Even people who do not follow opera are somewhat familiar with Madama Butterfly. This is one of Puccini’s “Big 3” masterpieces, along with La Boheme and Tosca. All three of them will be seen at the Met this season. This is Anthony Minghella’s stunning production, which had its Met premiere in 2006.
The story of Madama Butterfly may be familiar to you. In the early 1900’s an American navy seaman, Pinkerton, takes a temporary Japanese wife for the period that he will be in Nagasaki. Cio Cio San is 15 years old and is known as “Madame Butterfly”. The tragedy is that she does not realize that the marriage is only temporary and not legitimate. So when Pinkerton goes back to the United States she waits and pines away for him, singing the opera’s most famous aria in Act II, Un Bel di about how “one fine day” Pinkerton will return to Japan and to her.
By Act III she has given birth to Pinkerton’s baby. Pinkerton finally comes back to Japan, but with an American wife accompanying him.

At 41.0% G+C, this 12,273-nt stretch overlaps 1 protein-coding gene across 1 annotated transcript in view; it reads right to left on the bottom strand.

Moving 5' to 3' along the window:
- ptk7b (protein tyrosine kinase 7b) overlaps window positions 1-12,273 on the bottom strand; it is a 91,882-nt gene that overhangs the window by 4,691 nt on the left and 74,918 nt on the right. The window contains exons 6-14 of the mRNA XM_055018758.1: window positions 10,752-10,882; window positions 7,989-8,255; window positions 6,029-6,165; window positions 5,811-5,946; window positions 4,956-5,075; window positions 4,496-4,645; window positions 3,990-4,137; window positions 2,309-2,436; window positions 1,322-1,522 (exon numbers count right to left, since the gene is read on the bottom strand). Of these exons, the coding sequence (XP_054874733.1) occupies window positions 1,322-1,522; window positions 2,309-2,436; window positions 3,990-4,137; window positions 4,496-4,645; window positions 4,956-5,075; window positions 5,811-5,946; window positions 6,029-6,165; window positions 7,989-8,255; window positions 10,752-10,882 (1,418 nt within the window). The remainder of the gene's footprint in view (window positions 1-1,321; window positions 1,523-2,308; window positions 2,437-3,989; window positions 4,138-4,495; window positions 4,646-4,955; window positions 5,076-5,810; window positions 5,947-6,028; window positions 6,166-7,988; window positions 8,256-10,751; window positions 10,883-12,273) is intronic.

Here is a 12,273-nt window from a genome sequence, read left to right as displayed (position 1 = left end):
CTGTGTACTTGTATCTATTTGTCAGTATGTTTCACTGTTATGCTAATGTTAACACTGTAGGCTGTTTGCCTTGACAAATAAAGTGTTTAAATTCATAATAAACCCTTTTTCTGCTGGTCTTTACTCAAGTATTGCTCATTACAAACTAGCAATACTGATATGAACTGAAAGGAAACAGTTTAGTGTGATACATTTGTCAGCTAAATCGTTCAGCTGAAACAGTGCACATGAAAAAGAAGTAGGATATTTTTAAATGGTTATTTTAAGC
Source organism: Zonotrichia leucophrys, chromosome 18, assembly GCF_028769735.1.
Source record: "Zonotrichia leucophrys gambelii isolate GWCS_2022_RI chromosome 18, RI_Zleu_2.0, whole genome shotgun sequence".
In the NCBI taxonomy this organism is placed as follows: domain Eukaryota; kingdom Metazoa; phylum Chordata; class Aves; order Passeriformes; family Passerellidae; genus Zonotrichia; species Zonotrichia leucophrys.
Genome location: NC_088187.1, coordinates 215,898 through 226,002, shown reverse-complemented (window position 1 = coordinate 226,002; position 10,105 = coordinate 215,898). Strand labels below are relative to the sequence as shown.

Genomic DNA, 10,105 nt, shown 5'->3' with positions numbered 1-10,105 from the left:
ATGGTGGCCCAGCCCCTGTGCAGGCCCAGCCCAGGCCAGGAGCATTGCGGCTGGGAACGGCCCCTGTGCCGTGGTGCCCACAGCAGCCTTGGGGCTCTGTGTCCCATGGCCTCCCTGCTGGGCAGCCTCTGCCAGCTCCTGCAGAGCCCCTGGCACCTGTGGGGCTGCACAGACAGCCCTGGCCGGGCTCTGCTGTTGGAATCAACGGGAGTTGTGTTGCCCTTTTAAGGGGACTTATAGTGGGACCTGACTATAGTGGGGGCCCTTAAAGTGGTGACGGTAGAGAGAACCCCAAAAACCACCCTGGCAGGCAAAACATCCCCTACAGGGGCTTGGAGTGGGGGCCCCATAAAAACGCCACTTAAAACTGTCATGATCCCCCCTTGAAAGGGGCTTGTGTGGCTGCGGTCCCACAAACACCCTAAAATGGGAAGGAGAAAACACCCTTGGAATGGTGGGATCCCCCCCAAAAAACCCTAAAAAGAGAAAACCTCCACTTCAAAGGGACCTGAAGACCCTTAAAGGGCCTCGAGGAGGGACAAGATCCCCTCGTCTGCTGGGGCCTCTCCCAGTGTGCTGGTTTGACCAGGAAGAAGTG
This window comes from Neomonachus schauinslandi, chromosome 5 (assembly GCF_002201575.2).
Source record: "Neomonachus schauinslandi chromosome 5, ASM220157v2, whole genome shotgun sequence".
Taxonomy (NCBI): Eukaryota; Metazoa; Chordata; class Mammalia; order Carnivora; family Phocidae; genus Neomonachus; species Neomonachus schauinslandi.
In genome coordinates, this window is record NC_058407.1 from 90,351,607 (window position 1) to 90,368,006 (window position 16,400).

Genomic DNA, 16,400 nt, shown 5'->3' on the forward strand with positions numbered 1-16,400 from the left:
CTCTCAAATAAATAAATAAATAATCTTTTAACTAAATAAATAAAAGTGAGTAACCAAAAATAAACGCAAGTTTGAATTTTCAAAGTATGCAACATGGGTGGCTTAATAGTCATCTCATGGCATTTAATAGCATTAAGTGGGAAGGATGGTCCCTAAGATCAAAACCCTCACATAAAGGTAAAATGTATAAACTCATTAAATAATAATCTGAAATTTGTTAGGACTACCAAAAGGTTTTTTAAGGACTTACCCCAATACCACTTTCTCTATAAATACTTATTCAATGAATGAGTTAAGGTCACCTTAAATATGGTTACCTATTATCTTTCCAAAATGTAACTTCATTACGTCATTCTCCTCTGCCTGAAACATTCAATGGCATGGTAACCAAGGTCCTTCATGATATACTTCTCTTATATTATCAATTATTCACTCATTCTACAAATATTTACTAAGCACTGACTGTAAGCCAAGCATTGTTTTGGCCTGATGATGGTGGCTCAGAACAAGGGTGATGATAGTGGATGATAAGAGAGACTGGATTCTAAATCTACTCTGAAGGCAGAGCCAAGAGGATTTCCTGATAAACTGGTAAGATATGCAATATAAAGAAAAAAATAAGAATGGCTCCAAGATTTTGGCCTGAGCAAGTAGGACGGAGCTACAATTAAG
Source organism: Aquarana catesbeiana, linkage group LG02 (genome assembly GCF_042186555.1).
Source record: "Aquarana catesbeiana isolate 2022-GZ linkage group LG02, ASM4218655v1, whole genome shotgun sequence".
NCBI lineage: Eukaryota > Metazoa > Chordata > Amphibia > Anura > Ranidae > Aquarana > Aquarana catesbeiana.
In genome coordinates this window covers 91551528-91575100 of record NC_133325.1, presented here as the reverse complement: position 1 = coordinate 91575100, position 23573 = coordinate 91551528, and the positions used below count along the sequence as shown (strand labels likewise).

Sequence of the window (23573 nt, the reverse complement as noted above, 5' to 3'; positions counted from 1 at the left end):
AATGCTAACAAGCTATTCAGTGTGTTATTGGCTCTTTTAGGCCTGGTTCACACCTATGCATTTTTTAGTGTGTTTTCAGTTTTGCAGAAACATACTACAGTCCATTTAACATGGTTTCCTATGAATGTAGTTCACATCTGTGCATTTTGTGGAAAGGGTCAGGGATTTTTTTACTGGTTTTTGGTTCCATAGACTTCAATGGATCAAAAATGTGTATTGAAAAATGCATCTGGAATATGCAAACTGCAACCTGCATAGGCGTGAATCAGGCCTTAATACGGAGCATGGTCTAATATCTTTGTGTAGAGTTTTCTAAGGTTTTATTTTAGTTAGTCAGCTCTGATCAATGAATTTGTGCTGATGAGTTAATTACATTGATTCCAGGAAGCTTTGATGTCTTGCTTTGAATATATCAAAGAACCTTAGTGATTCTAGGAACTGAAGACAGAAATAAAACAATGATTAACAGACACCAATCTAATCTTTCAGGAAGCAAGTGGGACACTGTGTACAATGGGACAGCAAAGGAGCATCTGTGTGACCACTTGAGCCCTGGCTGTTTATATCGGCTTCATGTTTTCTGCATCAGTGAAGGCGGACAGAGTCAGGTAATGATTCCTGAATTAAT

Even though Pinkerton is a bit of a cad and has used Cio Cio San for his own pleasure he is guilt-ridden about what has happened to her.
But he is not in the least ready to give up his “real” American wife to make amends.
Cio Cio San reacts by committing hara kiri suicide at the end of the opera.
The music of Madama Butterfly has a lot more than Un Bel Di. This is some of Puccini’s lushest and most melodic music.
The composer incorporates some Japanese harmonies into the score. Even though the soprano, Madame Butterfly, is the lead character, the tenor, Pinkerton, has much of the most beautiful music. The love duet that ends Act I and the duet in Act III are my own favorite parts of the score.
Should You See It?
The three Puccini operas being performed this season, Butterfly, Boheme and Tosca are among the most popular operas in the basic repertory. You should try to see at least one of them. Even though the story of Butterfly is somewhat old-fashioned and sentimental the music elevates it to a work that can still move the audience.